I would say these are key differences but not difficulties in any sense. For me, it wasn’t a problem to wear a suit as I have been used to wearing it before at school and previously with clients at my business association job. I would say that Russian people only work overtime when it’s really necessary for example to finish a deadline.

4.Gwen: I was really very surprised when I first stepped into the office, I couldn’t really sense the office hierarchy at all. I don’t feel like there was much difference. I thought everyone was going to be wearing formal suits and working until really late, but this really wasn’t the case.

I did not have any problems with the language barrier. As my department was global HR, a lot of the Japanese staff had experience overseas so we would speak in English together. Outside of the department, the majority of people could speak simple English, so it was all right for me. ~Were you aware of any difficulties when looking for work opportunities in Japan as a foreigner, including but not limited to this current experience?

1.Chao: Well, I would probably say that language is probably the biggest barrier in trying to find work here, but I would say that it is the same for looking for a job in any international setting. It’s probably easiest for people from either Taiwan or China in terms of being able to find jobs in Japan as we share a similar culture. Many small things like manners and politeness or the way we eat. Not being able to speak Japanese limits your ability to find jobs I feel.

2.Dinh: Ah yes well, I feel that at the moment there were not as many opportunities for foreign students to work in Japan. I don’t think many people abroad are aware of websites or opportunities for work in Japan either. When I told my friends that I was going to do an internship in Japan they were really surprised. They wanted to know how they could find an opportunity like that also.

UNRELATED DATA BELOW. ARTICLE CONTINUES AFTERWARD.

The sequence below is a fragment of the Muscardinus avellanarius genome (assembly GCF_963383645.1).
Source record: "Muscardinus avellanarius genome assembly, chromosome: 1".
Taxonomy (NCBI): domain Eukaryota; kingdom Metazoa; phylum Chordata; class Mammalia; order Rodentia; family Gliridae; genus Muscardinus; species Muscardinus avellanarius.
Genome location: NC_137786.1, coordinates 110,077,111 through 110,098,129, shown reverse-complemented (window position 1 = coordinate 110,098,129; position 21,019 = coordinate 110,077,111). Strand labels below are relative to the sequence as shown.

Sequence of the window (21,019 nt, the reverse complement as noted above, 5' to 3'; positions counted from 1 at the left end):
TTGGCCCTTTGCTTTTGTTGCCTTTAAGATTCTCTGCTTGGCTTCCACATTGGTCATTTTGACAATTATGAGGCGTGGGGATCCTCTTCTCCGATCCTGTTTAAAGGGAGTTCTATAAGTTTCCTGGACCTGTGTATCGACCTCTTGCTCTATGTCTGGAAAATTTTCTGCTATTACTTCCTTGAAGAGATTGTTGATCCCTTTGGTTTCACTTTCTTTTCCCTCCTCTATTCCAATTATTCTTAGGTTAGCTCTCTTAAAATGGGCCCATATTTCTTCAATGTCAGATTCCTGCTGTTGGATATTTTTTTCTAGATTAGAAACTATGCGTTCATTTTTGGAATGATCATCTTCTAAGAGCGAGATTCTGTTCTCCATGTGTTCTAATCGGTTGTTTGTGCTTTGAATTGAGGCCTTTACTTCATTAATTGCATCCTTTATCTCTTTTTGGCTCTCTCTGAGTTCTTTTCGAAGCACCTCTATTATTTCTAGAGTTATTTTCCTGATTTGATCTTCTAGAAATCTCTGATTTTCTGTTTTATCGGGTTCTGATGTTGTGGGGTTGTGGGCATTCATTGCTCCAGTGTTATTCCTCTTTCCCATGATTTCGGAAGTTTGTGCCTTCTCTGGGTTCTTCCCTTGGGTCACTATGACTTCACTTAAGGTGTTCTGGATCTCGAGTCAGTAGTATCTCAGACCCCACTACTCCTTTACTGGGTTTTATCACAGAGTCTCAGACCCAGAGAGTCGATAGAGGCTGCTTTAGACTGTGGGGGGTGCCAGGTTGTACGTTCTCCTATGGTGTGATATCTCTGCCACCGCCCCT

3.Natalia: Obviously the language, at least for it to not be at a professional working level, which is much higher than a daily level.

4.Gwen: I feel that it wasn’t really difficult for me. As an undergraduate, my school would always send me information about job or internship opportunities in Japan. There were actually a lot in my case. If it wasn’t for the help from my school, I think it would be difficult for me to find an internship here in Japan.

~Would you say there was anything that would have been helpful that you could have done to prepare for coming to Japan?

1.Chao: Oh, well, probably something like cooking skills! I would say food in Japan is quite expensive especially dinner for a junior associate, so I tried to cook almost every night, but my skill is poor.

Another thing was trying to understand Japanese culture as a whole like what is the core mindset when it comes to meeting someone for the first time. There are so many little things to keep in mind when entering a workplace in Japan for the first time. Like in Taiwan if you meet someone for the first time you use a lot of physical contacts and be like “Hey, how are you?”, but in Japan, it’s better not to touch your senior at all.

2.Dinh: Before coming to Japan I did not know much about the working culture here. For example, colleagues when they go on trips, always bring back gifts for their team, and that is something I wish I knew beforehand too. Bring something from my country is something I should have done!

3.Natalia: I did not feel any need to prepare anything else as it was not my first time in Japan. On top of that, Fourth Valley (Connect Job Plus) actually took care of my housing with Terumo so all I had to do was get my keys at the airport!

4.Gwen: Something I could have done to help me prepare for this internship is the language. I wish I would’ve prepared a bit more! I was a little surprised when I experienced an earthquake for the first time, that was something I had not known about before. But after that happened, I asked my colleagues what I should do next time!